Le Weekend is so-called, not because the film is in French, but because Nick (Jim Broadbent) and Meg (Lindsay Duncan) are on a romantic weekend away to Paris for their wedding anniversary.
Having travelled via the Eurostar, the first disappointment comes when they arrive at the hotel and discover that it redefines the word ‘dive’. It’s the same place they stayed at many years ago, although when faced with the horror of it’s appearance, Meg comments on how they must’ve redecorated(!)
In fact, Le Weekend is peppered with nice little elements of humour, even when, ultimately, they’ll be at the expense of one or both of the couple, such as when aiming for a better place to stay and ending up in a posh hotel’s suite and being told it’s prestigious because “Tony Blair once slept there”, to which Nick tuts in reply, “Well, I hope they changed the sheets(!)”
These two have clearly been married a very long time and many aspects of their life have become very long in the tooth, and things are not what they once were. They’ve become a habit. This embittered situation comes clear when they’re alone together and Nick suggests: “Can I touch you?”, to which Meg replies coldly, “What for?”
They’re also forever stuck in their ways. For example, whenever they go away, she always chooses lunch, he always chooses dinner. Over the course of the film, we see them trying to retain their long-lost youth while attempting to grow old disgracefully amongst the realisation that they’re in the autumn of their lives, as well as looking at lost chances in life and whether anything can be salvaged as past secrets come out that, perhaps, should’ve stayed buried.
With the addition of Jeff Goldblum giving a worthy performance as Morgan, an old college friend who they chance across during their time in Paris, I could quite happily watch these two together in more films like this, similar to the ‘Before Sunrise‘ trilogy. Le Weekend makes for a fascinating pairing of these two great actors and here’s hoping it leads to further short trips abroad.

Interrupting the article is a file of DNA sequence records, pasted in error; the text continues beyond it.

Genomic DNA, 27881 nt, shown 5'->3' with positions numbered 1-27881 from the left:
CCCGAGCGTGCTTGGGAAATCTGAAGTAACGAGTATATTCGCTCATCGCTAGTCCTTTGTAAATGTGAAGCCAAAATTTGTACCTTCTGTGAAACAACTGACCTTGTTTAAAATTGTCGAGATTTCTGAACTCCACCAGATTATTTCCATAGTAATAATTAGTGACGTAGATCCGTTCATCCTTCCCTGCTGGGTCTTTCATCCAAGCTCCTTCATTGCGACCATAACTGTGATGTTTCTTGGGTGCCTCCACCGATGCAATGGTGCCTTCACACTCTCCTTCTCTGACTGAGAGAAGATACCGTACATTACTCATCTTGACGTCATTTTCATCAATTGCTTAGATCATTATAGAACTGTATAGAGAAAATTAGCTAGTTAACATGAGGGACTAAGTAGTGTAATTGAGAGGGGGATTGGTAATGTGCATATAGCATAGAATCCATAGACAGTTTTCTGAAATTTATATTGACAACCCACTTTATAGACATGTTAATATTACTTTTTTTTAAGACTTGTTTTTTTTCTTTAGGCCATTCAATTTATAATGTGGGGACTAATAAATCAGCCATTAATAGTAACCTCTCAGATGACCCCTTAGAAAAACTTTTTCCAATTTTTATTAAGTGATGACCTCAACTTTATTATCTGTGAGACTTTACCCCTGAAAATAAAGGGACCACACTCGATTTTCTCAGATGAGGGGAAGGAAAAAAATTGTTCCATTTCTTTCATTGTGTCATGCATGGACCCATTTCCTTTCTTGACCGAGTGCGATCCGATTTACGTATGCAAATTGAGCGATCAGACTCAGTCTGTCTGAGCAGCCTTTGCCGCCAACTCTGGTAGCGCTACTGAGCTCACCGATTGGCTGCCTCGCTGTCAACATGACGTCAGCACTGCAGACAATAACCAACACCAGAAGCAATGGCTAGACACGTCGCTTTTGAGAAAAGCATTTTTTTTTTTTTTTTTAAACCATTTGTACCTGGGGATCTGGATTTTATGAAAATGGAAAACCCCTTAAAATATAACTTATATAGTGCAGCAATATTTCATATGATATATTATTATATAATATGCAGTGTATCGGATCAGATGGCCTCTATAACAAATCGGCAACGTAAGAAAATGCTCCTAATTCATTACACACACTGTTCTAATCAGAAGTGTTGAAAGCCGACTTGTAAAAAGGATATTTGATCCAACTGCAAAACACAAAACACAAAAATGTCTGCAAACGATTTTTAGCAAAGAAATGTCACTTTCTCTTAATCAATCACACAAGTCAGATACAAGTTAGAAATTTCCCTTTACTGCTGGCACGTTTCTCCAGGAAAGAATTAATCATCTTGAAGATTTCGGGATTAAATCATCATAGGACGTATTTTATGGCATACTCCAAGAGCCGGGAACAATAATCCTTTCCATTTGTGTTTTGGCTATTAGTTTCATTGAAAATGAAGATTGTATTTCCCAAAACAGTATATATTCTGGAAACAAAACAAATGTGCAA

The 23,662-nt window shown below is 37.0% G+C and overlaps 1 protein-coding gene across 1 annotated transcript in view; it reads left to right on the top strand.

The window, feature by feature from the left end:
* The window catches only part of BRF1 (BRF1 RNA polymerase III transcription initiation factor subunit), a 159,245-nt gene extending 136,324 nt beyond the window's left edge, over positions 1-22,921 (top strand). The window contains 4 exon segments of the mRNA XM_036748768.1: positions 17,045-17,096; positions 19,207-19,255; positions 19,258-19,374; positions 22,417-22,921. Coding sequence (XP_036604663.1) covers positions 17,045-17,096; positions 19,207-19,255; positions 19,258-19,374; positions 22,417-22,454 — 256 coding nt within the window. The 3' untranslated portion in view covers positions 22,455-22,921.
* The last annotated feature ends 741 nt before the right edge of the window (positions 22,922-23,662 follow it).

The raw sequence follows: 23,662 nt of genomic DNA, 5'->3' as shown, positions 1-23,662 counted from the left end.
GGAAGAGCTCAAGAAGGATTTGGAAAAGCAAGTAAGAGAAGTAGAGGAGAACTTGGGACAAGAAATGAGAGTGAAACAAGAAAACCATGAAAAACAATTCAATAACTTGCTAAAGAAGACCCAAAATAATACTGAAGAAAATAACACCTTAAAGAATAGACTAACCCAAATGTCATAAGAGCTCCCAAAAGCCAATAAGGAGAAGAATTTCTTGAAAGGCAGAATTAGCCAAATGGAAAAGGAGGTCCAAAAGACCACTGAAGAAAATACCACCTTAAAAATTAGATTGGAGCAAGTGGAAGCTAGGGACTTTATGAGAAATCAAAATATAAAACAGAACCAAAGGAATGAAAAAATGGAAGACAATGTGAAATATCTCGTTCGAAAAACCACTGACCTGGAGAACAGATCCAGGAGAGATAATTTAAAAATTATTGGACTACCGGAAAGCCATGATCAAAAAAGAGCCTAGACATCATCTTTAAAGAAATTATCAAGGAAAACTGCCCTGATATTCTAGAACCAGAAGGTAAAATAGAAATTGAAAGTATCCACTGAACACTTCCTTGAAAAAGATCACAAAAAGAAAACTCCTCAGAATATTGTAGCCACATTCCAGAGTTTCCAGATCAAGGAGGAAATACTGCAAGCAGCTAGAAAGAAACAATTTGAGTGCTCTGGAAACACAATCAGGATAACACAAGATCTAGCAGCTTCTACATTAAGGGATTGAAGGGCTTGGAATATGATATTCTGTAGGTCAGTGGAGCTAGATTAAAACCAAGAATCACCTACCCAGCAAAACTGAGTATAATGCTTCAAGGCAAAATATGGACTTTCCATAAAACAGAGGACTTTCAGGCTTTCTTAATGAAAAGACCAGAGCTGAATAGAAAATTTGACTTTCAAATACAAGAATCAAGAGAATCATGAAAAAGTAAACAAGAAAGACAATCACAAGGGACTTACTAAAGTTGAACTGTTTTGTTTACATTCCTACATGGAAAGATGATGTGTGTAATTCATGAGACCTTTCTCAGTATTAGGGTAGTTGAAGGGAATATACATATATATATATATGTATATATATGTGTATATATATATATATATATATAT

The film is presented in the original 2.35:1 widescreen ratio and in 1080p high definition and has no defects on the print, looking as stunning as the locations where they film.
And that audio comes in DTS HD 5.1 option. It’s not a special FX film, obviously, but the dialogue and incidental music comes across crystal clear.
The extras on this disc are as follows – most of which are in HD, too. Sadly, none are chaptered:
- Interview with Jim Broadbent & Lindsay Duncan (7:46): The two leads talk about the ease of filming because it was light on equipment and cast so they’d jump in a van and move on to the next place, rather than be stuck in trailers for ages waiting for the next scene to be set up.
- Interview with Hanif Kureishi & Roger Michell (9:15): Roger and Hanif took a weekend out in Paris, 8 years earlier, made a note of everything they did and put all this in the film. They have a pretence, in the interview, that they’re fed up of each other but it’s all playing up for the camera. This made for a very engaging interview.
Oddly, the audio from these interviews leans almost completely towards the left channel. No idea why and it’s not my set-up. Also, the occasional word from the interview comes out of the extreme right.
- Sketchbook (3:20): A silent selection of sketches. It’s like a photo gallery but in sketch form. I’ve never seen this done before in 20 years of reviewing so this is a definite plus! There’s a lot of them and full credit goes to the artist and whoever thought of this idea.
- Behind The Scenes (7:44): No chat, just brief work-in-progress filming of many scenes. Worth a look, but nothing you’ll rush to watch again.
- Le Weekend – Black And White: A curiosity, and something that’s exclusive to Blu-ray, yes, it’s the entire film in black and white. Oddly, subtitles aren’t available for this version. Personally, I’d rather watch the regular version anyway. If the film had been intentionally shot in black and white then it would’ve been a different matter. Makes for something different, though.
- Audio commentary: with director Roger Michell.
The menu features clips of the film set to the main theme, playing in the background. Subtitles are in English only and when it comes to the chaptering, I feel one should come every five minutes on average. Curzon, like many other distributors, go for a low 12 however long the film. I would like them to increase this number.
Running time: 98 minutes
Released: February 10th 2014
Picture: 1080p High Definition
Sound: 5.1 DTS HD Master Audio, DTS 5.1, Dolby Digital 5.1
Disc Format: BD50
Director: Roger Michell
Producer: Kevin Loader
Screenplay: Hanif Kureishi
Music: Jeremy Sams
Nick: Jim Broadbent
Meg: Lindsay Duncan
Morgan: Jeff Goldblum
Michael: Olly Alexander
Eve: Judith Davis
Jean-Pierre: Xavier De Guillebon
Robert: Brice Beaugier
Dominique: Charlotte Leo
Reviewer of movies, videogames and music since 1994. Aortic valve operation survivor from the same year. Running DVDfever.co.uk since 2000. Nobel Peace Prize winner 2021.